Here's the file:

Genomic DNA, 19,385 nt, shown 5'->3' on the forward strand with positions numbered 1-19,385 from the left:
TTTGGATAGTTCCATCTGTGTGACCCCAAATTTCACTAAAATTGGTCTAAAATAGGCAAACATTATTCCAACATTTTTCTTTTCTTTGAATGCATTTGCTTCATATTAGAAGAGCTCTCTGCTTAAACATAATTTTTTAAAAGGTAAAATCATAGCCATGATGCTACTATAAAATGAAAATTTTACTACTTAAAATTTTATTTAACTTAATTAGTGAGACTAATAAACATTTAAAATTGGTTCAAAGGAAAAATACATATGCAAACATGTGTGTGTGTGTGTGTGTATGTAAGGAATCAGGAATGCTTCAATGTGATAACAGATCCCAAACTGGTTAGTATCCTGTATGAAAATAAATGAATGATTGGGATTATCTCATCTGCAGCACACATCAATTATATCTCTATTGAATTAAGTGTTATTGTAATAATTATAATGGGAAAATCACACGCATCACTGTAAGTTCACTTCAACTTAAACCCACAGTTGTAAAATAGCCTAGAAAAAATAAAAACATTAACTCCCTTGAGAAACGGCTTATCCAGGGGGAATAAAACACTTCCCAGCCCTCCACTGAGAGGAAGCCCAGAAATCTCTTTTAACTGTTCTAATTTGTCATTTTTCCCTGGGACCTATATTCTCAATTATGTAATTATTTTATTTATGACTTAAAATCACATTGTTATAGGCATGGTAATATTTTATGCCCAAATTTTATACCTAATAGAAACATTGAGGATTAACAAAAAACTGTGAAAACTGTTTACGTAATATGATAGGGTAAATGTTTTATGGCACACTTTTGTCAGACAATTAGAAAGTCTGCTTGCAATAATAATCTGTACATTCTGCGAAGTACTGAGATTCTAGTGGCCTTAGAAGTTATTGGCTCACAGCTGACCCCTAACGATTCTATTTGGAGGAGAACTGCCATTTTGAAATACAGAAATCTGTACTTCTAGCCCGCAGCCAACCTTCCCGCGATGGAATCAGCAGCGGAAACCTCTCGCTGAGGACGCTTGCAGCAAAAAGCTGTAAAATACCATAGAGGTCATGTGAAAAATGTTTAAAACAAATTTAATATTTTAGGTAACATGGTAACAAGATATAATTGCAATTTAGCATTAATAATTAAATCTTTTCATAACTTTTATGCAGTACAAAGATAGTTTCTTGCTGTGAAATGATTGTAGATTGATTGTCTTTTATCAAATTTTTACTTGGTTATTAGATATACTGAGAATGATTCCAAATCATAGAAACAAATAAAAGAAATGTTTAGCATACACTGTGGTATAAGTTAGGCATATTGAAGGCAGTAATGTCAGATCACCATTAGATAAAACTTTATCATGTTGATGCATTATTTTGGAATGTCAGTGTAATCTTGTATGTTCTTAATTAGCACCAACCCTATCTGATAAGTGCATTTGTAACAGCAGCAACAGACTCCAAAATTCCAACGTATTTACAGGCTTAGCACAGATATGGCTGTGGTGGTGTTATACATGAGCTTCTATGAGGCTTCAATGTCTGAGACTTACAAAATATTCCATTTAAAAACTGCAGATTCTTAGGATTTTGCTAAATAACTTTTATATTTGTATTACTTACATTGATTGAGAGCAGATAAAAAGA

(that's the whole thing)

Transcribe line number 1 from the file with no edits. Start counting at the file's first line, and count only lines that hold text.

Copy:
Genomic DNA, 19,385 nt, shown 5'->3' on the forward strand with positions numbered 1-19,385 from the left: